Tampa isn’t big on street food (though street food-style restaurant projects have been cropping up as of late), probably because so many of of us spend so much time in our cars. And while food trucks get trotted out for festivals and other special events, they’re not a part of daily life for all.
The region does have its own kind of folk cuisine catering to the road mentality, though. In gas stations throughout the area, you’ll find kitchens tucked behind the candy racks and scratch-offs, dishing up excellent, filling, affordable fare that sees busy people through their days.
I’m not talking about chains hawking shrink-wrapped sandwiches (though I almost never pass up a RaceTrac burrito). Everything on this where-to-stop list is made to order, and most of the operations are locally owned.
When you hit the road in Tampa this summer, integrate one of these joints into your route.
Sligh Petrol Mart: Biscuits & breakfast
Sligh and Central avenues
We start our tour in Seminole Heights, where a half-dozen diners and shmancy brunch spots can’t whip up a single decent biscuit between them. So thank goodness for Sligh Petrol Mart, where the kitchen manager clocks in at 4 a.m. daily to roll out a batch from scratch. They’re towering, airy, buttery things, which one customer described as biscuits “on steroids.” The white gravy fits into no diet ever, but if you’re a traditionalist, it’s flawless. Order the breakfast, and your biscuit is accompanied by four or five slices of bacon, two scrambled eggs, two hash browns, a round of sausage and cheesy grits for $4.99. And that’s the
Chevron: Polar Cups
Busch and North boulevards, across from Chamberlain High School
The Polar Cup is a Tampa original that’s close to its curtain call. During the ’90s and 2000s, a fleet of white vans schlepped full coolers to high schools and sports events to dish up the unique shaved-ice formula. It’s smoother than an Icee and way more flavorful than a Slurpee. It’s like eating a cup of light but dense snow. These days, the Polar Cup is only available at a handful of spots, including this one in North Tampa. The Cup's creator is retired, and only supplies old friends. That means flavors shift almost daily depending on what small batch gets made, but go for lemon or watermelon if they’re available.
Lillie Mae’s Southern Café: Caribbean soul food
Marathon at Hillsborough and Nebraska avenues, and Chevron at 56th Street and Sligh Avenue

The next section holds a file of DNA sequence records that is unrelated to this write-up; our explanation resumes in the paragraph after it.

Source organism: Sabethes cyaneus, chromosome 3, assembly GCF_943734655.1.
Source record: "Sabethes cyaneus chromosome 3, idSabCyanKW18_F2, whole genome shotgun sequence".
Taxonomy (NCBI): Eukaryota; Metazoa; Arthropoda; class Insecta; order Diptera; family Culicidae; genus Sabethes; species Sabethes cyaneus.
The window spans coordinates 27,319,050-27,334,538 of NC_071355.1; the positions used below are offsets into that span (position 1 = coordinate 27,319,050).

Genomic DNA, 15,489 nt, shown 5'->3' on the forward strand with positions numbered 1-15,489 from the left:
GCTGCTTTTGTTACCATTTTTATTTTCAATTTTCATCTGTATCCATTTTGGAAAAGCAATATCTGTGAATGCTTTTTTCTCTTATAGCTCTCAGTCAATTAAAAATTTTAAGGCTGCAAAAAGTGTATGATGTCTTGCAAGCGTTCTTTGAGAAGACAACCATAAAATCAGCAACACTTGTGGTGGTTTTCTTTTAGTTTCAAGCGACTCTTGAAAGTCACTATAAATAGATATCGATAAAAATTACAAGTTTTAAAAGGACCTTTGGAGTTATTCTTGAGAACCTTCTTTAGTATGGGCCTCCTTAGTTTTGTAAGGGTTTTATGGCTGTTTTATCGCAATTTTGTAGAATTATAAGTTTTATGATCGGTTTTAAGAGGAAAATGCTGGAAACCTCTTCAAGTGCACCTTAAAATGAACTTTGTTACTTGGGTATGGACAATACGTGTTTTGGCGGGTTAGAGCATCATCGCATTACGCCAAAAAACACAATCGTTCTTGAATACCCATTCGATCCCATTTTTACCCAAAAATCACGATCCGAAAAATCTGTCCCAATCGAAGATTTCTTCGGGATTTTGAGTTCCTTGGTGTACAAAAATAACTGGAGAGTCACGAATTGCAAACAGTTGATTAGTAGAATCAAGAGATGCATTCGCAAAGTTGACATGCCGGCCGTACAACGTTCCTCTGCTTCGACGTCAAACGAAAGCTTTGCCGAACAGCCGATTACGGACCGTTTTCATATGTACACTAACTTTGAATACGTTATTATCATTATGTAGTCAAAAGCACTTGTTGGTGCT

Lillie Mae’s owner Lester Benton has more than 20 years in the restaurant industry (by day he’s a midlevel exec with McDonald’s), but the food created at his two LM’s locations shows zero fast-food sensibility. The ingredients are fresh, the spice is rich and the preparation is meticulous, resulting in food that moves way past authentic and into the realm of grassroots gourmet. His biggest seller is oxtail, a particularly flavorful cut of meat that simmers for nearly a full day. I can also vouch for the greens, which feature occasional huge chunks of pork, the rich-yet-not-greasy picadillo and the fiery jerk chicken. For $10 an order, you might think you’re out of bargain territory — until you taste it.
Sunoco: Chicken and waffles
Osborne and Nebraska avenues
You’ll want to shove these $5 Seminole Heights waffles into your mouth immediately. They come out of the press hot, however, so take a moment to savor their smell. They’re heavy on the cinnamon, and fluffier than they are crispy, but that’s why there’s fried chicken. You’re losing money every moment you’re not eating a plate (er, styrofoam clamshell) of these.
7 Star Food Mart: A dang good sandwich
78th Street and Temple Terrace Highway
Sometimes when searching for diamonds in the rough, you realize that the rough is a diamond. This 7 Star drags its belly across the line between down-home and downright sketchy. Its off-the-shelf ingredients are nothing to write home about, but keep your Mojo Roasted Whatever. For $4, you can get a mouthful to remind you why mustard, ham, pickles and fresh-toasted bread were combined by God on the seventh day. The sandwich is best enjoyed with one of those 99-cent cans of insanely sugary tea, on your way back from a sweaty hike at Trout Creek Park.